Essentially, it all comes down to human capital. Low labour and overall costs have attracted new companies to the region, but in CEE, a low-cost workforce doesn’t mean a low-quality workforce. Labour costs in CEE are around 50% cheaper than in developed Europe, but the workforce is equally if not better qualified. Right now, the region finds itself in that happy place where it is cheap but not too cheap.
“Labour costs are growing across the whole region, but we still have a competitive advantage,” says Nedelcheva.
The quality of the workforce also means the region has somewhere to go when that competitive advantage diminishes. As the ‘CEE Investment Report 2018’ notes, “CEE is in the midst of a very important business transition: from economic growth which is based on wage competitiveness to growth which is based on knowledge”.
There are perhaps some gaps, but they are being filled.
“Something that is not happening on a large scale yet is creation of technology, although we do see this in some places, for example car manufacturers have developed a few R&D centres in Romania, Hungary and the Czech Republic,” says Bucsa.
“So, we can hope that those will create spill-overs.”
For those who are convinced by the CEE proposition, there is a universe of 3,000 listed companies to choose from with a combined market capitalisation of €1 trillion. In Ganev’s view, they offer a unique combination of high growth and excellent dividend yield.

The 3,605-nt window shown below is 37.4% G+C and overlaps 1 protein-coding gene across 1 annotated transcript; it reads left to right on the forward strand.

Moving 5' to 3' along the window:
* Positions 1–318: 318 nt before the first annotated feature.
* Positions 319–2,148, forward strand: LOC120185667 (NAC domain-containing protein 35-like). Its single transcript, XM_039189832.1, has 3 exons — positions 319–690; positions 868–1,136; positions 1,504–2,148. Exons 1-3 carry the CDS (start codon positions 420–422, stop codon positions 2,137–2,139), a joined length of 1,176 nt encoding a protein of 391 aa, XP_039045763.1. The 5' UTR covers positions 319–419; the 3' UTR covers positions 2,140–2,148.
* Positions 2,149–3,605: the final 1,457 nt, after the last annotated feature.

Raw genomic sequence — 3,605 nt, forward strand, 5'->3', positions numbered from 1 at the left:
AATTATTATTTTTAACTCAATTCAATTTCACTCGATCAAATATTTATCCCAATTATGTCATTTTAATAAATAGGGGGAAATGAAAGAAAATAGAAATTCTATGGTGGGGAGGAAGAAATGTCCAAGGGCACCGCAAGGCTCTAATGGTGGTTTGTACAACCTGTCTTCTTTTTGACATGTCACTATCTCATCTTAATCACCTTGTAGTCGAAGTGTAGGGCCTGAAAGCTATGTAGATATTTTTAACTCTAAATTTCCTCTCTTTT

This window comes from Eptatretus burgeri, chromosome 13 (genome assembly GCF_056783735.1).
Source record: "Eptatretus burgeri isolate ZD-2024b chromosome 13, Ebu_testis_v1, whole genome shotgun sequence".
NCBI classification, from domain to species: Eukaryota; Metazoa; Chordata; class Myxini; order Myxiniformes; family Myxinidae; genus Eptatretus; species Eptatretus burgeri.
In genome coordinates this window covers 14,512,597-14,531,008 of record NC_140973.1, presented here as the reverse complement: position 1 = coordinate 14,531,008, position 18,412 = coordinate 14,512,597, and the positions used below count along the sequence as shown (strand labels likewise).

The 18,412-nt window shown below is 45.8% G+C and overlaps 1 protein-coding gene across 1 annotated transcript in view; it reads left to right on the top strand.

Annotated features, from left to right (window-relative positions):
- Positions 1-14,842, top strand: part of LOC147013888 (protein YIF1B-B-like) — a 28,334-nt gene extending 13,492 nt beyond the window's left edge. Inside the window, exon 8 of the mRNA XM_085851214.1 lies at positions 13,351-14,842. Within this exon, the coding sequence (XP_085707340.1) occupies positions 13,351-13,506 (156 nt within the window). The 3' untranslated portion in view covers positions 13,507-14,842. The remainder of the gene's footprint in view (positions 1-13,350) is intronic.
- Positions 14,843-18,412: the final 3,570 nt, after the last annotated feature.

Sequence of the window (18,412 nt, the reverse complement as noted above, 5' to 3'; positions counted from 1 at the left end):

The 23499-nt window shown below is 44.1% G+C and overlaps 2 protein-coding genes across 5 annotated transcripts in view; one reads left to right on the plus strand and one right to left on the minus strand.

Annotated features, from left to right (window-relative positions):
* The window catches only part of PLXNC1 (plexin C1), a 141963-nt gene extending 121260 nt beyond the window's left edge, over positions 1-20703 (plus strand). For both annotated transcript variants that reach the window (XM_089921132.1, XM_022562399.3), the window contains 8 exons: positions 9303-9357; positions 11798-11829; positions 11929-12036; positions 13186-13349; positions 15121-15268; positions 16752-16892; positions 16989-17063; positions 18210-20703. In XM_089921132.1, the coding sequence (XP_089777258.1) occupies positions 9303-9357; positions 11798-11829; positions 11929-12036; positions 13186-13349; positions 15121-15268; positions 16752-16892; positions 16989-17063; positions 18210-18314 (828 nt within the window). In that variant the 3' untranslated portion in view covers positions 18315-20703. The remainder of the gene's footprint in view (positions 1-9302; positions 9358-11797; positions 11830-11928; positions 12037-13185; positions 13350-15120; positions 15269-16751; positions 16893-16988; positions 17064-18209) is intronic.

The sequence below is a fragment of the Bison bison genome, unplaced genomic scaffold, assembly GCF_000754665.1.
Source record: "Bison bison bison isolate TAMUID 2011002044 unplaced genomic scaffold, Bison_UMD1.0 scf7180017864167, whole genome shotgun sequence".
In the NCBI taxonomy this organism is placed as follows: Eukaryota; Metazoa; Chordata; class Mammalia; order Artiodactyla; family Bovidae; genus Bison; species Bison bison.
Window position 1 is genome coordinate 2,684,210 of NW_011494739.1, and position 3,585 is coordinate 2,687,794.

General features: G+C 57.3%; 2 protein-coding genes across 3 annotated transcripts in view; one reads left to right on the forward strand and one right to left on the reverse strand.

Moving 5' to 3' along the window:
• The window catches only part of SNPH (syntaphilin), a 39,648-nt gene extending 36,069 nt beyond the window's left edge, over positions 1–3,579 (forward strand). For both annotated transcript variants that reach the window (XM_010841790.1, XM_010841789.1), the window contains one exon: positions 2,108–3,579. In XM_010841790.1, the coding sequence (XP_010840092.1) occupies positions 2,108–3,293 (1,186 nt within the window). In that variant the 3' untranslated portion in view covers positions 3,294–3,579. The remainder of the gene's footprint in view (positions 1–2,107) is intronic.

Furthermore, penetration is low, and the universe is growing. Poland has the largest stock market capitalisation to GDP ratio in the region at 55%, but this is well below normal developed market levels of over 100%. As financial literacy improves, more CEE companies are coming to understand the benefits of raising capital on the stock market, just as households begin to see stock market investment, perhaps through funds, as an alternative to bank deposits.
Local and international investors wishing to navigate this changing universe may find a way in through specialist regional managers, such as Karoll Capital Management, Trigon Asset Management in Estonia, Raiffeisen in Austria or Stockholm-based East Capital. They will of course argue that CEE markets are inefficient and therefore a gift to active managers and that local knowledge is essential for success. But there is something else too: these markets are difficult to access by other means.
“There are a couple of ETFs covering Russia, but if you want exposure to the region, you can’t do it really easily,” says Nedelcheva.
Karoll Capital Management is taking its CEE proposition to the UK, Germany, North America and Asia, and about half of its investors are international. In some ways, traction is easier to achieve in Asia, where, says Ganev, “they’ve been down this road”.
Investors considering these markets, but perhaps lured away by the prospect of even higher growth elsewhere, may also want to consider the diversification benefits they – or at least some of them – can provide in a GEM context.
“In the current environment, in which emerging markets are highly sensitive to the possible scenarios regarding the US-Chinese trade conflict, the CEE markets are relatively immune,” says Bakkum. “So, if one were to think that the US and China will not strike a deal, CEE would possibly be a good place to hide.”
©2019 funds europe